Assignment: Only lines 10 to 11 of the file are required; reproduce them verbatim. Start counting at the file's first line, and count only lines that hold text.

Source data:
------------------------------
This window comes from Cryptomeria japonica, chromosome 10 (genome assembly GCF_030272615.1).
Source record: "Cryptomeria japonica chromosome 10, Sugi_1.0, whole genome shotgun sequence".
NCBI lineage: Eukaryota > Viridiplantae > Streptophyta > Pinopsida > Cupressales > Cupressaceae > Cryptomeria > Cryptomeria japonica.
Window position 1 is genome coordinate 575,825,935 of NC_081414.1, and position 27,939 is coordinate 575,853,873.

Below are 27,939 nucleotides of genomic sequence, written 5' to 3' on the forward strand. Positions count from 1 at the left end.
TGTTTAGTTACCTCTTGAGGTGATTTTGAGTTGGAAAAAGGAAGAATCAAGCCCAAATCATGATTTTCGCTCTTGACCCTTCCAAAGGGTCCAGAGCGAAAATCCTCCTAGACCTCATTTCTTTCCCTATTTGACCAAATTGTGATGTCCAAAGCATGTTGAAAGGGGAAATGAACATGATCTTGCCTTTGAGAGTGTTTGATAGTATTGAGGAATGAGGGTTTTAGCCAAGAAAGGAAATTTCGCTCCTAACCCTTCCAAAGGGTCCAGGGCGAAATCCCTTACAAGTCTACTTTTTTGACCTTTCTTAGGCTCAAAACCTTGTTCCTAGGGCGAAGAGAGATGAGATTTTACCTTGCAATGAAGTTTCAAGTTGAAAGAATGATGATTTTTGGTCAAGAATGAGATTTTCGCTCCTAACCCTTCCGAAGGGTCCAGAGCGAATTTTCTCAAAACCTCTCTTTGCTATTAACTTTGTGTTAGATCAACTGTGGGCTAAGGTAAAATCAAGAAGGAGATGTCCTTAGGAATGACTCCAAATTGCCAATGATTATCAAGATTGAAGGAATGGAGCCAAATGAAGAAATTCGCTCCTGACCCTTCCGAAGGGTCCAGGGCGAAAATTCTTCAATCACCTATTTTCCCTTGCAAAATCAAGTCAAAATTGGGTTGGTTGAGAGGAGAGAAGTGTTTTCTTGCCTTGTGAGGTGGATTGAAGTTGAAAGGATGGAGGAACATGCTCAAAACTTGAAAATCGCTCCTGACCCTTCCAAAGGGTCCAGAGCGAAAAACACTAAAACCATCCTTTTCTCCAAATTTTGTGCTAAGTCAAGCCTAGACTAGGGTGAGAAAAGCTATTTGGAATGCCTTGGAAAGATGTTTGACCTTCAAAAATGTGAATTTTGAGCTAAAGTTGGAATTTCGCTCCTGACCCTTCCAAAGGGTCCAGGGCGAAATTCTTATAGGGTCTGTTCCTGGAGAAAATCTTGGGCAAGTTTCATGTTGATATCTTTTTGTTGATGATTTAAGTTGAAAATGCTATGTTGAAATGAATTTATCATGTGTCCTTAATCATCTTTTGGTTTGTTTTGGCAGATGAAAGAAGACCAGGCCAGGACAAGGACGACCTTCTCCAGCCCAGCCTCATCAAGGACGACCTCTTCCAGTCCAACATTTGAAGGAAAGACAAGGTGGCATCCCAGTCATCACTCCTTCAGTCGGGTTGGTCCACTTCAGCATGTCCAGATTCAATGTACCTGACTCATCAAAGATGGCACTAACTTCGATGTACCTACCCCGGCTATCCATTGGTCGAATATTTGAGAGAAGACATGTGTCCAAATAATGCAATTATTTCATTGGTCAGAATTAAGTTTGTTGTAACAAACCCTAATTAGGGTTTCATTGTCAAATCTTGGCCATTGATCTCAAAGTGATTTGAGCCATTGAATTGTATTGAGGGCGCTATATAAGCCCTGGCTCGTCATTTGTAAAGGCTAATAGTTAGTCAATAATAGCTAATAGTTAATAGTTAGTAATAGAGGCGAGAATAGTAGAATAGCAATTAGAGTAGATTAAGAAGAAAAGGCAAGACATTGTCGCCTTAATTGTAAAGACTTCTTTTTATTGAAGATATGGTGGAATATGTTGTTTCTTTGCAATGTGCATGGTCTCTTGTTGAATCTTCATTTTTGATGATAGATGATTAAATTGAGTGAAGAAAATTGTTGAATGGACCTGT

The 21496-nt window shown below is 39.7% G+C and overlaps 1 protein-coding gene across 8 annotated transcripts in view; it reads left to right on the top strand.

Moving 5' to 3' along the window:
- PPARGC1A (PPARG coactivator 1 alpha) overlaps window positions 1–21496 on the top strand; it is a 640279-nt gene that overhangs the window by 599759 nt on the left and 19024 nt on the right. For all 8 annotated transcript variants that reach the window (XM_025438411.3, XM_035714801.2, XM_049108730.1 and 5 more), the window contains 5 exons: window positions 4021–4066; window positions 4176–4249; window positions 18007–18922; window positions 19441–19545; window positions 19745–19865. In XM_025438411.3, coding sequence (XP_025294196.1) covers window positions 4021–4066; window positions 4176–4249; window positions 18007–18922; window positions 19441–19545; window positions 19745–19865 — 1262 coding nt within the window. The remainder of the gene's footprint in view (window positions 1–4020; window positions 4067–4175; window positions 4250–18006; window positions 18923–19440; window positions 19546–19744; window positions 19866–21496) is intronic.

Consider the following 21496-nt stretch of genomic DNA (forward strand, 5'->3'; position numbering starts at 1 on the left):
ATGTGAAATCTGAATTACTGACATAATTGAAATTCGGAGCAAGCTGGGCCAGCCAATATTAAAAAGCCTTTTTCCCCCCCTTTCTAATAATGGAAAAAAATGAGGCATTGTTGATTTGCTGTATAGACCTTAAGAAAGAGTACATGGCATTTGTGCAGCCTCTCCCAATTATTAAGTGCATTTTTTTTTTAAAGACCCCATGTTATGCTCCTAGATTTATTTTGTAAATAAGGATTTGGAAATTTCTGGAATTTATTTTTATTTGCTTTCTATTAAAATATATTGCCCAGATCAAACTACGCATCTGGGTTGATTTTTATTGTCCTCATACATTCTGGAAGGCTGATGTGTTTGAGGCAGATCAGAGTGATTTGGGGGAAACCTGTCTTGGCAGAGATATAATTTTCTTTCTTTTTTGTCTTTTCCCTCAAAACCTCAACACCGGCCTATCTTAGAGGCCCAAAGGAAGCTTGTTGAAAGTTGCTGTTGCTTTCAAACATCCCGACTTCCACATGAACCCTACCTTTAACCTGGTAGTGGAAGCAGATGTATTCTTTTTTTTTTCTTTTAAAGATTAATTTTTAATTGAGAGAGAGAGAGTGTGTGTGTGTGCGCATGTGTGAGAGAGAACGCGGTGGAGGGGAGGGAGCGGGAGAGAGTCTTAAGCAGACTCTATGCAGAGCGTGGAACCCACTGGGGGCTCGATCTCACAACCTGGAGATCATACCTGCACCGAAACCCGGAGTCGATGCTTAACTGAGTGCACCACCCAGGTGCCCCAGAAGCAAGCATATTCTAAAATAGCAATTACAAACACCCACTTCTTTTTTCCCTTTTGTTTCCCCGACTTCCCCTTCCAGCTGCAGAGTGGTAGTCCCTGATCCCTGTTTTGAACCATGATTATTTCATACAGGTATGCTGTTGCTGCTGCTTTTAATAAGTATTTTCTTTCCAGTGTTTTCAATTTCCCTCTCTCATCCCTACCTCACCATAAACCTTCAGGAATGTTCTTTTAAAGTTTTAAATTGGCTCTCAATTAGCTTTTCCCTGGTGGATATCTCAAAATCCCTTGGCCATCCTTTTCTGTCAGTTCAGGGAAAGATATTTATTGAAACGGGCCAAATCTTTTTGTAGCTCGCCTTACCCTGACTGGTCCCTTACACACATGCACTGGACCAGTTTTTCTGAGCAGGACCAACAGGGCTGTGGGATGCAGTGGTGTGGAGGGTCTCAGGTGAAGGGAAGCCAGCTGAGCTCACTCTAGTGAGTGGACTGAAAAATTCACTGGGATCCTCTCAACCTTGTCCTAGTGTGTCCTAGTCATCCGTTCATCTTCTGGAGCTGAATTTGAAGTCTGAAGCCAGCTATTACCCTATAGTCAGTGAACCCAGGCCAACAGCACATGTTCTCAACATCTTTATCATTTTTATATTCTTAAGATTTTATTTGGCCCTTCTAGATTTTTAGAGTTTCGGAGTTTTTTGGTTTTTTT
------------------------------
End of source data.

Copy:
Consider the following 21496-nt stretch of genomic DNA (forward strand, 5'->3'; position numbering starts at 1 on the left):
ATGTGAAATCTGAATTACTGACATAATTGAAATTCGGAGCAAGCTGGGCCAGCCAATATTAAAAAGCCTTTTTCCCCCCCTTTCTAATAATGGAAAAAAATGAGGCATTGTTGATTTGCTGTATAGACCTTAAGAAAGAGTACATGGCATTTGTGCAGCCTCTCCCAATTATTAAGTGCATTTTTTTTTTAAAGACCCCATGTTATGCTCCTAGATTTATTTTGTAAATAAGGATTTGGAAATTTCTGGAATTTATTTTTATTTGCTTTCTATTAAAATATATTGCCCAGATCAAACTACGCATCTGGGTTGATTTTTATTGTCCTCATACATTCTGGAAGGCTGATGTGTTTGAGGCAGATCAGAGTGATTTGGGGGAAACCTGTCTTGGCAGAGATATAATTTTCTTTCTTTTTTGTCTTTTCCCTCAAAACCTCAACACCGGCCTATCTTAGAGGCCCAAAGGAAGCTTGTTGAAAGTTGCTGTTGCTTTCAAACATCCCGACTTCCACATGAACCCTACCTTTAACCTGGTAGTGGAAGCAGATGTATTCTTTTTTTTTTCTTTTAAAGATTAATTTTTAATTGAGAGAGAGAGAGTGTGTGTGTGTGCGCATGTGTGAGAGAGAACGCGGTGGAGGGGAGGGAGCGGGAGAGAGTCTTAAGCAGACTCTATGCAGAGCGTGGAACCCACTGGGGGCTCGATCTCACAACCTGGAGATCATACCTGCACCGAAACCCGGAGTCGATGCTTAACTGAGTGCACCACCCAGGTGCCCCAGAAGCAAGCATATTCTAAAATAGCAATTACAAACACCCACTTCTTTTTTCCCTTTTGTTTCCCCGACTTCCCCTTCCAGCTGCAGAGTGGTAGTCCCTGATCCCTGTTTTGAACCATGATTATTTCATACAGGTATGCTGTTGCTGCTGCTTTTAATAAGTATTTTCTTTCCAGTGTTTTCAATTTCCCTCTCTCATCCCTACCTCACCATAAACCTTCAGGAATGTTCTTTTAAAGTTTTAAATTGGCTCTCAATTAGCTTTTCCCTGGTGGATATCTCAAAATCCCTTGGCCATCCTTTTCTGTCAGTTCAGGGAAAGATATTTATTGAAACGGGCCAAATCTTTTTGTAGCTCGCCTTACCCTGACTGGTCCCTTACACACATGCACTGGACCAGTTTTTCTGAGCAGGACCAACAGGGCTGTGGGATGCAGTGGTGTGGAGGGTCTCAGGTGAAGGGAAGCCAGCTGAGCTCACTCTAGTGAGTGGACTGAAAAATTCACTGGGATCCTCTCAACCTTGTCCTAGTGTGTCCTAGTCATCCGTTCATCTTCTGGAGCTGAATTTGAAGTCTGAAGCCAGCTATTACCCTATAGTCAGTGAACCCAGGCCAACAGCACATGTTCTCAACATCTTTATCATTTTTATATTCTTAAGATTTTATTTGGCCCTTCTAGATTTTTAGAGTTTCGGAGTTTTTTGGTTTTTTT